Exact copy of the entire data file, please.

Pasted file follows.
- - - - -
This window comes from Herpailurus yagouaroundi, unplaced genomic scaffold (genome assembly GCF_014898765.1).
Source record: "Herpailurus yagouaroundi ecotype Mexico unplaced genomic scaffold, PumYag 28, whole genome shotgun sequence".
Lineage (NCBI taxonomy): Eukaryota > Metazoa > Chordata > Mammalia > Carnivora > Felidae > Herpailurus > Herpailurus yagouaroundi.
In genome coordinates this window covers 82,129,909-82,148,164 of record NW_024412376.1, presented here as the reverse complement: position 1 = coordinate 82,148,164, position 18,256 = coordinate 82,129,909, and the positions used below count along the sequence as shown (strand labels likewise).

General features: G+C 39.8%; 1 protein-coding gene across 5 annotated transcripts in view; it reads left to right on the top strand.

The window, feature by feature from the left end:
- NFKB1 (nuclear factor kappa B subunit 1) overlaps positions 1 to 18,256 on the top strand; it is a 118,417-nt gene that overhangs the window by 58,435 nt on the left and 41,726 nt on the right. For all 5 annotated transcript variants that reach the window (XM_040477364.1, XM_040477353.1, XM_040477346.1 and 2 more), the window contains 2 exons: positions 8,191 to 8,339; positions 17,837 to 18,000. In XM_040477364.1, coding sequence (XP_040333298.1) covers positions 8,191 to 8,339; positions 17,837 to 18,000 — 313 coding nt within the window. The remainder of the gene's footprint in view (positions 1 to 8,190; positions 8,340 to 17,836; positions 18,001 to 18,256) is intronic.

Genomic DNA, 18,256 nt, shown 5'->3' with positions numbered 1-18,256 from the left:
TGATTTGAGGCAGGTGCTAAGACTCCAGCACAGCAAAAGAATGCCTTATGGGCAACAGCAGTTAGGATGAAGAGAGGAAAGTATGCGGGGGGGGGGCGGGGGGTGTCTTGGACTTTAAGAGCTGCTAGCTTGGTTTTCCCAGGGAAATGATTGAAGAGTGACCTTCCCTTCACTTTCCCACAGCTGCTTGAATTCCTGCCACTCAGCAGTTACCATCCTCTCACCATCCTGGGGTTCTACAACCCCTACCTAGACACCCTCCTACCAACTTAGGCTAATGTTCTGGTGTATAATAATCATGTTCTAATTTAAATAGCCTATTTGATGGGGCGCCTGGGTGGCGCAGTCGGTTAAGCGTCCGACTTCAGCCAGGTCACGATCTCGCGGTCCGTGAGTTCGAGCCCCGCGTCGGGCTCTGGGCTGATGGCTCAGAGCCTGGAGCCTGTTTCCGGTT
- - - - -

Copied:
This window comes from Herpailurus yagouaroundi, unplaced genomic scaffold (genome assembly GCF_014898765.1).
Source record: "Herpailurus yagouaroundi ecotype Mexico unplaced genomic scaffold, PumYag 28, whole genome shotgun sequence".
Lineage (NCBI taxonomy): Eukaryota > Metazoa > Chordata > Mammalia > Carnivora > Felidae > Herpailurus > Herpailurus yagouaroundi.
In genome coordinates this window covers 82,129,909-82,148,164 of record NW_024412376.1, presented here as the reverse complement: position 1 = coordinate 82,148,164, position 18,256 = coordinate 82,129,909, and the positions used below count along the sequence as shown (strand labels likewise).

General features: G+C 39.8%; 1 protein-coding gene across 5 annotated transcripts in view; it reads left to right on the top strand.

The window, feature by feature from the left end:
- NFKB1 (nuclear factor kappa B subunit 1) overlaps positions 1 to 18,256 on the top strand; it is a 118,417-nt gene that overhangs the window by 58,435 nt on the left and 41,726 nt on the right. For all 5 annotated transcript variants that reach the window (XM_040477364.1, XM_040477353.1, XM_040477346.1 and 2 more), the window contains 2 exons: positions 8,191 to 8,339; positions 17,837 to 18,000. In XM_040477364.1, coding sequence (XP_040333298.1) covers positions 8,191 to 8,339; positions 17,837 to 18,000 — 313 coding nt within the window. The remainder of the gene's footprint in view (positions 1 to 8,190; positions 8,340 to 17,836; positions 18,001 to 18,256) is intronic.

Genomic DNA, 18,256 nt, shown 5'->3' with positions numbered 1-18,256 from the left:
TGATTTGAGGCAGGTGCTAAGACTCCAGCACAGCAAAAGAATGCCTTATGGGCAACAGCAGTTAGGATGAAGAGAGGAAAGTATGCGGGGGGGGGGCGGGGGGTGTCTTGGACTTTAAGAGCTGCTAGCTTGGTTTTCCCAGGGAAATGATTGAAGAGTGACCTTCCCTTCACTTTCCCACAGCTGCTTGAATTCCTGCCACTCAGCAGTTACCATCCTCTCACCATCCTGGGGTTCTACAACCCCTACCTAGACACCCTCCTACCAACTTAGGCTAATGTTCTGGTGTATAATAATCATGTTCTAATTTAAATAGCCTATTTGATGGGGCGCCTGGGTGGCGCAGTCGGTTAAGCGTCCGACTTCAGCCAGGTCACGATCTCGCGGTCCGTGAGTTCGAGCCCCGCGTCGGGCTCTGGGCTGATGGCTCAGAGCCTGGAGCCTGTTTCCGGTT